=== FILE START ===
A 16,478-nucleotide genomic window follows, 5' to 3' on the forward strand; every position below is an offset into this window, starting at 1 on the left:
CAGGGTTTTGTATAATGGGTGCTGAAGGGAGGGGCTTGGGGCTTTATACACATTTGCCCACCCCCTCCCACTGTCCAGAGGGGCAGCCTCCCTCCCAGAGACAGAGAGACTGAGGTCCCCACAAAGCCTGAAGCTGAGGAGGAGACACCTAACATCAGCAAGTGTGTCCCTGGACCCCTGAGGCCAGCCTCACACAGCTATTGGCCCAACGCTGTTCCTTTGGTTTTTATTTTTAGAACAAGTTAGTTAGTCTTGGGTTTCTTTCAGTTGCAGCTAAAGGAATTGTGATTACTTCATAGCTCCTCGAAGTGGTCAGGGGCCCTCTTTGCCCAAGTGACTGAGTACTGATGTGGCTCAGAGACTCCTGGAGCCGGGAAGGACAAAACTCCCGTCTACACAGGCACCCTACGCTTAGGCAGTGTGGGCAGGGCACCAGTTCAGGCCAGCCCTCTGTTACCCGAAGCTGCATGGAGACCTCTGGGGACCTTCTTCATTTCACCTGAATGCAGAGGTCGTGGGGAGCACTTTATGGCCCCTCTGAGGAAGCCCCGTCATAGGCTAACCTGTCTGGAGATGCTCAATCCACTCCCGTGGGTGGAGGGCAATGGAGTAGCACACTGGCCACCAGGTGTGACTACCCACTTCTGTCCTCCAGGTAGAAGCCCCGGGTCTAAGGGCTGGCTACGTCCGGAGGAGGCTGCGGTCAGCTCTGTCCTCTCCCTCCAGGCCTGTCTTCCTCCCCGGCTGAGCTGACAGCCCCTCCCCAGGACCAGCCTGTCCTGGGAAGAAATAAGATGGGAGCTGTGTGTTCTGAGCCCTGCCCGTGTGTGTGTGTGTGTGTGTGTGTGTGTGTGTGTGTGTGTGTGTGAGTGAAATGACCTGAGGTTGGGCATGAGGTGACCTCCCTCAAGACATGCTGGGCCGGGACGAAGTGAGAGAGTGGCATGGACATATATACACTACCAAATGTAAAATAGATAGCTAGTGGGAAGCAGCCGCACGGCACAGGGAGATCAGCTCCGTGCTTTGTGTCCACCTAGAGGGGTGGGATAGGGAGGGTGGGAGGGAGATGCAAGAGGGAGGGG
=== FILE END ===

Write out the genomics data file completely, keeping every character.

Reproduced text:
A 16,478-nucleotide genomic window follows, 5' to 3' on the forward strand; every position below is an offset into this window, starting at 1 on the left:
CAGGGTTTTGTATAATGGGTGCTGAAGGGAGGGGCTTGGGGCTTTATACACATTTGCCCACCCCCTCCCACTGTCCAGAGGGGCAGCCTCCCTCCCAGAGACAGAGAGACTGAGGTCCCCACAAAGCCTGAAGCTGAGGAGGAGACACCTAACATCAGCAAGTGTGTCCCTGGACCCCTGAGGCCAGCCTCACACAGCTATTGGCCCAACGCTGTTCCTTTGGTTTTTATTTTTAGAACAAGTTAGTTAGTCTTGGGTTTCTTTCAGTTGCAGCTAAAGGAATTGTGATTACTTCATAGCTCCTCGAAGTGGTCAGGGGCCCTCTTTGCCCAAGTGACTGAGTACTGATGTGGCTCAGAGACTCCTGGAGCCGGGAAGGACAAAACTCCCGTCTACACAGGCACCCTACGCTTAGGCAGTGTGGGCAGGGCACCAGTTCAGGCCAGCCCTCTGTTACCCGAAGCTGCATGGAGACCTCTGGGGACCTTCTTCATTTCACCTGAATGCAGAGGTCGTGGGGAGCACTTTATGGCCCCTCTGAGGAAGCCCCGTCATAGGCTAACCTGTCTGGAGATGCTCAATCCACTCCCGTGGGTGGAGGGCAATGGAGTAGCACACTGGCCACCAGGTGTGACTACCCACTTCTGTCCTCCAGGTAGAAGCCCCGGGTCTAAGGGCTGGCTACGTCCGGAGGAGGCTGCGGTCAGCTCTGTCCTCTCCCTCCAGGCCTGTCTTCCTCCCCGGCTGAGCTGACAGCCCCTCCCCAGGACCAGCCTGTCCTGGGAAGAAATAAGATGGGAGCTGTGTGTTCTGAGCCCTGCCCGTGTGTGTGTGTGTGTGTGTGTGTGTGTGTGTGTGTGTGTGTGTGAGTGAAATGACCTGAGGTTGGGCATGAGGTGACCTCCCTCAAGACATGCTGGGCCGGGACGAAGTGAGAGAGTGGCATGGACATATATACACTACCAAATGTAAAATAGATAGCTAGTGGGAAGCAGCCGCACGGCACAGGGAGATCAGCTCCGTGCTTTGTGTCCACCTAGAGGGGTGGGATAGGGAGGGTGGGAGGGAGATGCAAGAGGGAGGGG